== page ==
When board is trying to corruption since guy is no good... Outside guy of their picking will do their bidding though

planetaryprotection,

The reason a business might not hire a CEO from within is because the CEO needs to represent the interests of the board/shareholders, not necessarily the employees or customers. An existing employee will probably have existing loyalties/disloyalties to different parts/people in the business and not be able to represent the board/shareholders in the way that they want.

lynny,
@lynny@lemmy.world avatar

Decorum of the rich and wealthy. You wouldn't understand, peasant. /s

binaryphile,

Because executive compensation is less about incentives and more about siphoning company resources off to family members of the oligarchy.

binaryphile,

Because executive compensation is less about incentives and more about siphoning company resources off to family members of the oligarchy.

mego_pie,

Because they want CEOs to be willing to take risks to grow the company. Risks are risky, and thus a CEO who wants to keep making money from working there will be unwilling to take risks that might get them fired if they fail. Thus they ensure that the CEO will make money even if the risk fails so they will be willing to try things rather than trying nothing serious and stagnating growth.

Now, problem is, ceo tenure doesn’t tend to last very long these days, even when they do succeed, and CEOs usually get bonuses based on how well the company does under them.

Combine that with the golden parachute, it is in their interests to constantly make hail marries on explosive growth, because if they get fired for the fuck up they make as much money as if they stayed the full time they’ve got a contract for, which is probably as long as they would have stayed as at they will make more money sighting a new contract with another bigger company now that they have more experience, and if it succeeds they make bank on bonuses.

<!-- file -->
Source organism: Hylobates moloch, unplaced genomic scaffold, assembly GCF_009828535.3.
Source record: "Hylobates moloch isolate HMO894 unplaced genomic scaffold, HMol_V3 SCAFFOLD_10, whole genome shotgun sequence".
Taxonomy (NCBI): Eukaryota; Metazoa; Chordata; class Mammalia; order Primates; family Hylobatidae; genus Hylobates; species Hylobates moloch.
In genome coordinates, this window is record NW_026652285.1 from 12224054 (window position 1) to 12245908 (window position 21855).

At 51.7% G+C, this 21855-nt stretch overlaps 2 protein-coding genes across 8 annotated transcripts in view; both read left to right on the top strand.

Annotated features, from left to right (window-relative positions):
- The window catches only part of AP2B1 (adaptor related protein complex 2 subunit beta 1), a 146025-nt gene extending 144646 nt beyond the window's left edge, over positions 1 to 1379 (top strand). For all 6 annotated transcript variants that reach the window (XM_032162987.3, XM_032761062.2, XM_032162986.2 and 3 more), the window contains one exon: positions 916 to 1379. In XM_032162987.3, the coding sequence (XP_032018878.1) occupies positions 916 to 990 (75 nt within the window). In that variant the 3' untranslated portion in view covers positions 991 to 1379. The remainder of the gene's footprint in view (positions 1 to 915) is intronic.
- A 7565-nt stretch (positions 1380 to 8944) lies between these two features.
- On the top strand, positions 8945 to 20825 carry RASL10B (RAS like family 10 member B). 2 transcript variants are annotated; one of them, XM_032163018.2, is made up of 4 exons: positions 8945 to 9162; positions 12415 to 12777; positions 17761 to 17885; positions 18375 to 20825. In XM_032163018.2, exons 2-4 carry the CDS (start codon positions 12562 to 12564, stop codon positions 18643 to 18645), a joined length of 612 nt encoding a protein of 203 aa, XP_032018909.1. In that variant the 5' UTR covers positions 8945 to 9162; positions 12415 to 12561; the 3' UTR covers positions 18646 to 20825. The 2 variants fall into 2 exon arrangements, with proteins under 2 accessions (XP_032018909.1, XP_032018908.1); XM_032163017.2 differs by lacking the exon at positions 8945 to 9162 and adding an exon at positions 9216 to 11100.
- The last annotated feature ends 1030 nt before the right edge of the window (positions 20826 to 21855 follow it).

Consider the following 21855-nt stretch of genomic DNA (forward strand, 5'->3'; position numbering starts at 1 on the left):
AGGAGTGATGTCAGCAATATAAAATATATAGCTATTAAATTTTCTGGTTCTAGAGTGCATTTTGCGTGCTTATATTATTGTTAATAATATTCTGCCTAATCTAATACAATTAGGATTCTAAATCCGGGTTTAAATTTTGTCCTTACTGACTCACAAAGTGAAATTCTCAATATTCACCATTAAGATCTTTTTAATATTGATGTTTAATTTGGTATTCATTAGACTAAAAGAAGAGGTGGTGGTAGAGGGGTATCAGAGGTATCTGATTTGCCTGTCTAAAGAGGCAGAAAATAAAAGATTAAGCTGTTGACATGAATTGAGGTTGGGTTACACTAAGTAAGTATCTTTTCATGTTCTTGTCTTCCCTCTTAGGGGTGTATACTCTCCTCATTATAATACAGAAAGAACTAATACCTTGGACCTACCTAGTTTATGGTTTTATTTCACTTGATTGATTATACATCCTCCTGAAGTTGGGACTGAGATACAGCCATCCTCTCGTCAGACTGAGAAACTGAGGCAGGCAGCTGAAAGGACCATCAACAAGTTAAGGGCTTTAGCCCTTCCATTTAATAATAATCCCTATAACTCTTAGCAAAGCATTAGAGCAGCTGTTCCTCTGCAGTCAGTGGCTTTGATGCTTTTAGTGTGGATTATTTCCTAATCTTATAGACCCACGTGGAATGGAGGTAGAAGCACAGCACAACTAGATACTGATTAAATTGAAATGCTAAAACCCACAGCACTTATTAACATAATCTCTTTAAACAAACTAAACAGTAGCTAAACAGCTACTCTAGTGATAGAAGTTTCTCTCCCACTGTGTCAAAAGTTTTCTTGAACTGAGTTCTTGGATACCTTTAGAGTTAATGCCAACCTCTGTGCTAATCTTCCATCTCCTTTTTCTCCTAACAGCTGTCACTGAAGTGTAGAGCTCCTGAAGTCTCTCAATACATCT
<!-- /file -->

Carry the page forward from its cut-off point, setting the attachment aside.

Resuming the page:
This is ignoring the long term consequences of incentivizing short term thinking and aggressive risk taking, but that’s not what management consultants care about.

SustainedChaos,

Purely speculation on my part, but probably at least in part because they know enough about about the company and its secrets to cause serious trouble if they are unhappy.

1bluepixel,
1bluepixel avatar

Everybody in the thread so far has a pretty bitter take, and I agree that golden parachutes are a joke. But I want to offer a more neutral explanation:

Basically, for an executive at a near-CEO level, taking on a position at a new company involves a lot of risk. Companies want to hire a top executive who's willing to take a career risk without having to consider their own bottom line. A golden parachute removes personal risk.

Now, it might seem like this runs contrary to the company's own interests, but they exist to attract CEOs and other top executives. They're meant to make an offer more attractive, and any offer that doesn't include it will be less competitive.

Joejimbobjones,
Joejimbobjones avatar

In many cases those positions are terminal i.e. you fuck up company X and you are either never working again, or it will take you years to find a comparable position. The golden parachute is there to lower the risk for candidates when you offer the job. Is it abused? Of course it is, essentially becoming risk pay for people who aren't taking any risks. Compare to the "poison pill" where any attempted takeover or removal of executives triggers a massive payout to them.

Ertebolle,

Marissa Mayer at Yahoo was a good example of this; she was a young rockstar VP at Google and could have easily held out for the top job at a bigger / healthier company (or even Google itself), but she took Yahoo's money, failed spectacularly, and got paid $239M for, essentially, giving up her chance to ever be CEO of a big tech company again.

YoBuckStopsHere,
@YoBuckStopsHere@lemmy.world avatar

U.S. law allows the board of directors the control of payroll. They view themselves as superior to the servants tasked with actually accomplishing the business at hand. Imagine having to work for a living when there is golf to play, yachts to sail, and mansions to be bought. These executives set themselves up for success even in failure.

SFaulken,
SFaulken avatar

Because the Rich are gonna Rich?